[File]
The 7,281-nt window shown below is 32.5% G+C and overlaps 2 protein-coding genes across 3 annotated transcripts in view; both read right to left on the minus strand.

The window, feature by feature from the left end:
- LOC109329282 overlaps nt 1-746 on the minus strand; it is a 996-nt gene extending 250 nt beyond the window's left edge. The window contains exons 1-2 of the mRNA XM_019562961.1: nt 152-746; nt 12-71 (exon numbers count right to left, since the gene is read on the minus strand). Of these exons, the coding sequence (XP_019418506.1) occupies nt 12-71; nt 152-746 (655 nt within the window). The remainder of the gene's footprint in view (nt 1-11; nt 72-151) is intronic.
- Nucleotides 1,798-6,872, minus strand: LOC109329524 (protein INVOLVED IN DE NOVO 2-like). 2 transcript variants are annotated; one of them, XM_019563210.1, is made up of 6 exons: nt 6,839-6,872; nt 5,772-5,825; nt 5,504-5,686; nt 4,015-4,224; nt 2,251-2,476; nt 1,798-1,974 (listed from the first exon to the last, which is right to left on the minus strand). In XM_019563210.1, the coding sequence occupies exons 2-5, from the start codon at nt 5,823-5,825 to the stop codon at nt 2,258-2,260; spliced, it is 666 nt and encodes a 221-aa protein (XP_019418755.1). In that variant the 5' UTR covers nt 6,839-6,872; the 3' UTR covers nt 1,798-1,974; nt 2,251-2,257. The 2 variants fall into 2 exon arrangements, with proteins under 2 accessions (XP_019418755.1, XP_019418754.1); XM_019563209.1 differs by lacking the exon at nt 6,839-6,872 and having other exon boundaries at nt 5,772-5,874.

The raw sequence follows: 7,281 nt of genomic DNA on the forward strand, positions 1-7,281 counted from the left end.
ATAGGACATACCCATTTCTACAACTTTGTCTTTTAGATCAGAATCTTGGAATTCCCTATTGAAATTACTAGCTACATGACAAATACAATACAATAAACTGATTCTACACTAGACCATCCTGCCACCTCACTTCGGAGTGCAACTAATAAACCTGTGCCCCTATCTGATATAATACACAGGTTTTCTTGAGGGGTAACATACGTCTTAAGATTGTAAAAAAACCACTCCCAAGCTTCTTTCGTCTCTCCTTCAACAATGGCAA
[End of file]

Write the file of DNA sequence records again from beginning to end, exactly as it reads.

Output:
The 7,281-nt window shown below is 32.5% G+C and overlaps 2 protein-coding genes across 3 annotated transcripts in view; both read right to left on the minus strand.

The window, feature by feature from the left end:
- LOC109329282 overlaps nt 1-746 on the minus strand; it is a 996-nt gene extending 250 nt beyond the window's left edge. The window contains exons 1-2 of the mRNA XM_019562961.1: nt 152-746; nt 12-71 (exon numbers count right to left, since the gene is read on the minus strand). Of these exons, the coding sequence (XP_019418506.1) occupies nt 12-71; nt 152-746 (655 nt within the window). The remainder of the gene's footprint in view (nt 1-11; nt 72-151) is intronic.
- Nucleotides 1,798-6,872, minus strand: LOC109329524 (protein INVOLVED IN DE NOVO 2-like). 2 transcript variants are annotated; one of them, XM_019563210.1, is made up of 6 exons: nt 6,839-6,872; nt 5,772-5,825; nt 5,504-5,686; nt 4,015-4,224; nt 2,251-2,476; nt 1,798-1,974 (listed from the first exon to the last, which is right to left on the minus strand). In XM_019563210.1, the coding sequence occupies exons 2-5, from the start codon at nt 5,823-5,825 to the stop codon at nt 2,258-2,260; spliced, it is 666 nt and encodes a 221-aa protein (XP_019418755.1). In that variant the 5' UTR covers nt 6,839-6,872; the 3' UTR covers nt 1,798-1,974; nt 2,251-2,257. The 2 variants fall into 2 exon arrangements, with proteins under 2 accessions (XP_019418755.1, XP_019418754.1); XM_019563209.1 differs by lacking the exon at nt 6,839-6,872 and having other exon boundaries at nt 5,772-5,874.

The raw sequence follows: 7,281 nt of genomic DNA on the forward strand, positions 1-7,281 counted from the left end.
ATAGGACATACCCATTTCTACAACTTTGTCTTTTAGATCAGAATCTTGGAATTCCCTATTGAAATTACTAGCTACATGACAAATACAATACAATAAACTGATTCTACACTAGACCATCCTGCCACCTCACTTCGGAGTGCAACTAATAAACCTGTGCCCCTATCTGATATAATACACAGGTTTTCTTGAGGGGTAACATACGTCTTAAGATTGTAAAAAAACCACTCCCAAGCTTCTTTCGTCTCTCCTTCAACAATGGCAA